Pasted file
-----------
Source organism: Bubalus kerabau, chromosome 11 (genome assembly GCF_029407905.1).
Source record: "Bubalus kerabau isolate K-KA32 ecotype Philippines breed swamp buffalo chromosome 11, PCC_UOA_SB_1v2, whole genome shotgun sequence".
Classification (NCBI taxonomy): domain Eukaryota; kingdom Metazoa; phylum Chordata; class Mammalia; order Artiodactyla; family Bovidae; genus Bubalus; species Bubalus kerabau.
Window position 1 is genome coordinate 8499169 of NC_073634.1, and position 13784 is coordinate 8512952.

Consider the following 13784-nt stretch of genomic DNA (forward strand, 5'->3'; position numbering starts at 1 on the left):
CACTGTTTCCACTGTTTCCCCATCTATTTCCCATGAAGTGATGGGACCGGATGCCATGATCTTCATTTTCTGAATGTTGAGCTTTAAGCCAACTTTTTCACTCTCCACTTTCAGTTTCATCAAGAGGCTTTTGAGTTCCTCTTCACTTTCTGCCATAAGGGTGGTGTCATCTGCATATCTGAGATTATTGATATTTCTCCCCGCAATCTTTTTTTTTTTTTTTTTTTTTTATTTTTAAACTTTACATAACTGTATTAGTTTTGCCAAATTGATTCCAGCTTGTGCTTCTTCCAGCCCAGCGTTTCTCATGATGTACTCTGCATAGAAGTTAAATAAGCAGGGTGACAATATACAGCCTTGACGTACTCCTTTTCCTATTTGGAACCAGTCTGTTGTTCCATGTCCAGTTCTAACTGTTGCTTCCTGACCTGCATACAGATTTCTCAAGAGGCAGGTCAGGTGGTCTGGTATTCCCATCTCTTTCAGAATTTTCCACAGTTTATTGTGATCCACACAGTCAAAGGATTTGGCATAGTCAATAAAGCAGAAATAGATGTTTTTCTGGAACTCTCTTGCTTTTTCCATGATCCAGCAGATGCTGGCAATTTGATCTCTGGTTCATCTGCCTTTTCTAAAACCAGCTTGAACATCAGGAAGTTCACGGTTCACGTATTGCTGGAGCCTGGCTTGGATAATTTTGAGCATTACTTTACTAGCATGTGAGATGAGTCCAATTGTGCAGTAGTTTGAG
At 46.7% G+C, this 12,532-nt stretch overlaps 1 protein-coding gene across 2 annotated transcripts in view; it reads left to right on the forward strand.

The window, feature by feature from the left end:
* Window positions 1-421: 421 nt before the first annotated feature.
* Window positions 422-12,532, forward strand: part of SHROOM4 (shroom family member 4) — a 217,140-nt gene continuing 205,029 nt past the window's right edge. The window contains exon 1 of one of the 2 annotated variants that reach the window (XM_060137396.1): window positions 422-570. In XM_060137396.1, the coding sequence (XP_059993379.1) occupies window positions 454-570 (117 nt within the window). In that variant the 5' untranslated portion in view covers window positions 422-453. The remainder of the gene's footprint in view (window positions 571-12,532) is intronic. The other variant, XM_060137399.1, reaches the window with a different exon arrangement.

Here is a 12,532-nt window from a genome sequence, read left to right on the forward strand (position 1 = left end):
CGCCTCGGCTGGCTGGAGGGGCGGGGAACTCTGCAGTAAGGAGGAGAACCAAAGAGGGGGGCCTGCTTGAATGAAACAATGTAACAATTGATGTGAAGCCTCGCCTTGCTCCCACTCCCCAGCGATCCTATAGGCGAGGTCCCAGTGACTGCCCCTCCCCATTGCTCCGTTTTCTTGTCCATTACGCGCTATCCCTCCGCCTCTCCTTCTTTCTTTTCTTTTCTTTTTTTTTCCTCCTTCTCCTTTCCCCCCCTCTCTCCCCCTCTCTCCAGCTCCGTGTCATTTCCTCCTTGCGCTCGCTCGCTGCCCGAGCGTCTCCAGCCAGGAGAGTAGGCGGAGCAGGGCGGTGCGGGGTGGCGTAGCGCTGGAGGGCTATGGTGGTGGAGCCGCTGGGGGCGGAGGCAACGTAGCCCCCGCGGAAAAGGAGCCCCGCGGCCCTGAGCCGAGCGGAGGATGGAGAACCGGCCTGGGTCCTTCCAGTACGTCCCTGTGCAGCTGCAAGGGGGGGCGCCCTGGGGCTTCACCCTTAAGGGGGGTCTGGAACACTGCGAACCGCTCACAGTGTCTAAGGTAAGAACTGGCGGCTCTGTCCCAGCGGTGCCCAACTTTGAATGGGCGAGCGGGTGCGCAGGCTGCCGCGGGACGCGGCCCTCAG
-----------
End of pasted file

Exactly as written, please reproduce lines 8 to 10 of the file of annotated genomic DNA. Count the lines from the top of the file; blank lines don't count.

The window, feature by feature from the left end:
* Window positions 1-421: 421 nt before the first annotated feature.
* Window positions 422-12,532, forward strand: part of SHROOM4 (shroom family member 4) — a 217,140-nt gene continuing 205,029 nt past the window's right edge. The window contains exon 1 of one of the 2 annotated variants that reach the window (XM_060137396.1): window positions 422-570. In XM_060137396.1, the coding sequence (XP_059993379.1) occupies window positions 454-570 (117 nt within the window). In that variant the 5' untranslated portion in view covers window positions 422-453. The remainder of the gene's footprint in view (window positions 571-12,532) is intronic. The other variant, XM_060137399.1, reaches the window with a different exon arrangement.